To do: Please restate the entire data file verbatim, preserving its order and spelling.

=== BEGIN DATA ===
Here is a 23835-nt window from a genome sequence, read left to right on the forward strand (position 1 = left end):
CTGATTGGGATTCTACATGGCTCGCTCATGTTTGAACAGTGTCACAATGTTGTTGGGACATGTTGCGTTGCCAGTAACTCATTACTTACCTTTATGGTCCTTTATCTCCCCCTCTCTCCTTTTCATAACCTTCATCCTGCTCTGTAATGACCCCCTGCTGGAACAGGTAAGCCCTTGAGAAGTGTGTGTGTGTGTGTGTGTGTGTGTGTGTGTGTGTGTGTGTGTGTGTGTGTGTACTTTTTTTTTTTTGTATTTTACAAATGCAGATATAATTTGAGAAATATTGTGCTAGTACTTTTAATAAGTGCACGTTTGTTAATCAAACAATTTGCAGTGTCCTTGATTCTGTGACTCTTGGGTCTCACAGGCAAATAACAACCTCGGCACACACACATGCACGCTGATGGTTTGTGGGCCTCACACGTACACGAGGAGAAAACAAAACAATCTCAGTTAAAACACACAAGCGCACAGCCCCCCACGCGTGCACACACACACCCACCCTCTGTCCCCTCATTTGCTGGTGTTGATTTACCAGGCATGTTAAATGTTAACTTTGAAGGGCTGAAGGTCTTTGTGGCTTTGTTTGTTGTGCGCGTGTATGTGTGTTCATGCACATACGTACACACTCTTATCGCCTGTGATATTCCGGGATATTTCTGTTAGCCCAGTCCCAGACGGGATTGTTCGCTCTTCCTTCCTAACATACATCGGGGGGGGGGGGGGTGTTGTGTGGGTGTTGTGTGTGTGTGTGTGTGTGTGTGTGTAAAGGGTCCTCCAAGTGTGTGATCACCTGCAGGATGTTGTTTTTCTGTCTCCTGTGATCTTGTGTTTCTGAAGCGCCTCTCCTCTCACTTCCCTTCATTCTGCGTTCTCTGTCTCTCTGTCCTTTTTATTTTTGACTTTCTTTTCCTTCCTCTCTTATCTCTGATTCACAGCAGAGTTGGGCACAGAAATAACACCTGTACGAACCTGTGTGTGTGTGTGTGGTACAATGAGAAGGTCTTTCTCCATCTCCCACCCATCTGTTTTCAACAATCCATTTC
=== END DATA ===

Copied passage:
Here is a 23835-nt window from a genome sequence, read left to right on the forward strand (position 1 = left end):
CTGATTGGGATTCTACATGGCTCGCTCATGTTTGAACAGTGTCACAATGTTGTTGGGACATGTTGCGTTGCCAGTAACTCATTACTTACCTTTATGGTCCTTTATCTCCCCCTCTCTCCTTTTCATAACCTTCATCCTGCTCTGTAATGACCCCCTGCTGGAACAGGTAAGCCCTTGAGAAGTGTGTGTGTGTGTGTGTGTGTGTGTGTGTGTGTGTGTGTGTGTGTGTGTGTGTACTTTTTTTTTTTTGTATTTTACAAATGCAGATATAATTTGAGAAATATTGTGCTAGTACTTTTAATAAGTGCACGTTTGTTAATCAAACAATTTGCAGTGTCCTTGATTCTGTGACTCTTGGGTCTCACAGGCAAATAACAACCTCGGCACACACACATGCACGCTGATGGTTTGTGGGCCTCACACGTACACGAGGAGAAAACAAAACAATCTCAGTTAAAACACACAAGCGCACAGCCCCCCACGCGTGCACACACACACCCACCCTCTGTCCCCTCATTTGCTGGTGTTGATTTACCAGGCATGTTAAATGTTAACTTTGAAGGGCTGAAGGTCTTTGTGGCTTTGTTTGTTGTGCGCGTGTATGTGTGTTCATGCACATACGTACACACTCTTATCGCCTGTGATATTCCGGGATATTTCTGTTAGCCCAGTCCCAGACGGGATTGTTCGCTCTTCCTTCCTAACATACATCGGGGGGGGGGGGGGTGTTGTGTGGGTGTTGTGTGTGTGTGTGTGTGTGTGTGTGTAAAGGGTCCTCCAAGTGTGTGATCACCTGCAGGATGTTGTTTTTCTGTCTCCTGTGATCTTGTGTTTCTGAAGCGCCTCTCCTCTCACTTCCCTTCATTCTGCGTTCTCTGTCTCTCTGTCCTTTTTATTTTTGACTTTCTTTTCCTTCCTCTCTTATCTCTGATTCACAGCAGAGTTGGGCACAGAAATAACACCTGTACGAACCTGTGTGTGTGTGTGTGGTACAATGAGAAGGTCTTTCTCCATCTCCCACCCATCTGTTTTCAACAATCCATTTC